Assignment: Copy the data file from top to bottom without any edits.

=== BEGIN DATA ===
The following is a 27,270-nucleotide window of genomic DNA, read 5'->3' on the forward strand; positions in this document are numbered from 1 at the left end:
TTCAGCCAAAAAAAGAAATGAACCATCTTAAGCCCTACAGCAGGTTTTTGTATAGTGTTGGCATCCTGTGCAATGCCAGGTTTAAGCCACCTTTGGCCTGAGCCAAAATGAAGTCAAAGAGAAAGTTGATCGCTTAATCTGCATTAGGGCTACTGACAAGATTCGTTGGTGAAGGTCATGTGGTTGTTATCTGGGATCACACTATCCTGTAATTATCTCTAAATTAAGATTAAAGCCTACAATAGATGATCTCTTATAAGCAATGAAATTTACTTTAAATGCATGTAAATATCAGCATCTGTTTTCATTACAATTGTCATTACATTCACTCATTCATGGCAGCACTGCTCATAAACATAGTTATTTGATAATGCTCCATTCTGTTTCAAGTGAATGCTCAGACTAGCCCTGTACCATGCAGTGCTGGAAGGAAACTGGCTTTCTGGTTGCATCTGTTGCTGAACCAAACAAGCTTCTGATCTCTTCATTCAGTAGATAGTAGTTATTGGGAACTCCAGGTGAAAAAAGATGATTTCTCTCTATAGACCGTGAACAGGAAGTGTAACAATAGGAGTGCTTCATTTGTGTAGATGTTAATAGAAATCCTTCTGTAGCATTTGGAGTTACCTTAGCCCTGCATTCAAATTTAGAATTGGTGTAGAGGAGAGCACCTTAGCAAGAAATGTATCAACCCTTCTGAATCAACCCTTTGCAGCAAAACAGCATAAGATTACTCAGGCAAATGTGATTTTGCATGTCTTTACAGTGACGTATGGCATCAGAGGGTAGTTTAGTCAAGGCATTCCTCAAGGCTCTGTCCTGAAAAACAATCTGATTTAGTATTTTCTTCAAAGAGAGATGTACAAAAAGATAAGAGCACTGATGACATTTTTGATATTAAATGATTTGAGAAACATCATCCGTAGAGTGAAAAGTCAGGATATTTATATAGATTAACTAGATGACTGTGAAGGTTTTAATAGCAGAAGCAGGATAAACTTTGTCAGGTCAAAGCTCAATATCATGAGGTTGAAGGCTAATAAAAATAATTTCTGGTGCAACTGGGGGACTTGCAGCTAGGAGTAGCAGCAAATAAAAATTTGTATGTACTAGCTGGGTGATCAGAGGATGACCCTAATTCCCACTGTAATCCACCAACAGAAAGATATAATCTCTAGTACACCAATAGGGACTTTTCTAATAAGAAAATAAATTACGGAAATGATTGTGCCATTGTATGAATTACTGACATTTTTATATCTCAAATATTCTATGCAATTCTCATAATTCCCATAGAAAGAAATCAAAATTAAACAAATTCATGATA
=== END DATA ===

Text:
The following is a 27,270-nucleotide window of genomic DNA, read 5'->3' on the forward strand; positions in this document are numbered from 1 at the left end:
TTCAGCCAAAAAAAGAAATGAACCATCTTAAGCCCTACAGCAGGTTTTTGTATAGTGTTGGCATCCTGTGCAATGCCAGGTTTAAGCCACCTTTGGCCTGAGCCAAAATGAAGTCAAAGAGAAAGTTGATCGCTTAATCTGCATTAGGGCTACTGACAAGATTCGTTGGTGAAGGTCATGTGGTTGTTATCTGGGATCACACTATCCTGTAATTATCTCTAAATTAAGATTAAAGCCTACAATAGATGATCTCTTATAAGCAATGAAATTTACTTTAAATGCATGTAAATATCAGCATCTGTTTTCATTACAATTGTCATTACATTCACTCATTCATGGCAGCACTGCTCATAAACATAGTTATTTGATAATGCTCCATTCTGTTTCAAGTGAATGCTCAGACTAGCCCTGTACCATGCAGTGCTGGAAGGAAACTGGCTTTCTGGTTGCATCTGTTGCTGAACCAAACAAGCTTCTGATCTCTTCATTCAGTAGATAGTAGTTATTGGGAACTCCAGGTGAAAAAAGATGATTTCTCTCTATAGACCGTGAACAGGAAGTGTAACAATAGGAGTGCTTCATTTGTGTAGATGTTAATAGAAATCCTTCTGTAGCATTTGGAGTTACCTTAGCCCTGCATTCAAATTTAGAATTGGTGTAGAGGAGAGCACCTTAGCAAGAAATGTATCAACCCTTCTGAATCAACCCTTTGCAGCAAAACAGCATAAGATTACTCAGGCAAATGTGATTTTGCATGTCTTTACAGTGACGTATGGCATCAGAGGGTAGTTTAGTCAAGGCATTCCTCAAGGCTCTGTCCTGAAAAACAATCTGATTTAGTATTTTCTTCAAAGAGAGATGTACAAAAAGATAAGAGCACTGATGACATTTTTGATATTAAATGATTTGAGAAACATCATCCGTAGAGTGAAAAGTCAGGATATTTATATAGATTAACTAGATGACTGTGAAGGTTTTAATAGCAGAAGCAGGATAAACTTTGTCAGGTCAAAGCTCAATATCATGAGGTTGAAGGCTAATAAAAATAATTTCTGGTGCAACTGGGGGACTTGCAGCTAGGAGTAGCAGCAAATAAAAATTTGTATGTACTAGCTGGGTGATCAGAGGATGACCCTAATTCCCACTGTAATCCACCAACAGAAAGATATAATCTCTAGTACACCAATAGGGACTTTTCTAATAAGAAAATAAATTACGGAAATGATTGTGCCATTGTATGAATTACTGACATTTTTATATCTCAAATATTCTATGCAATTCTCATAATTCCCATAGAAAGAAATCAAAATTAAACAAATTCATGATA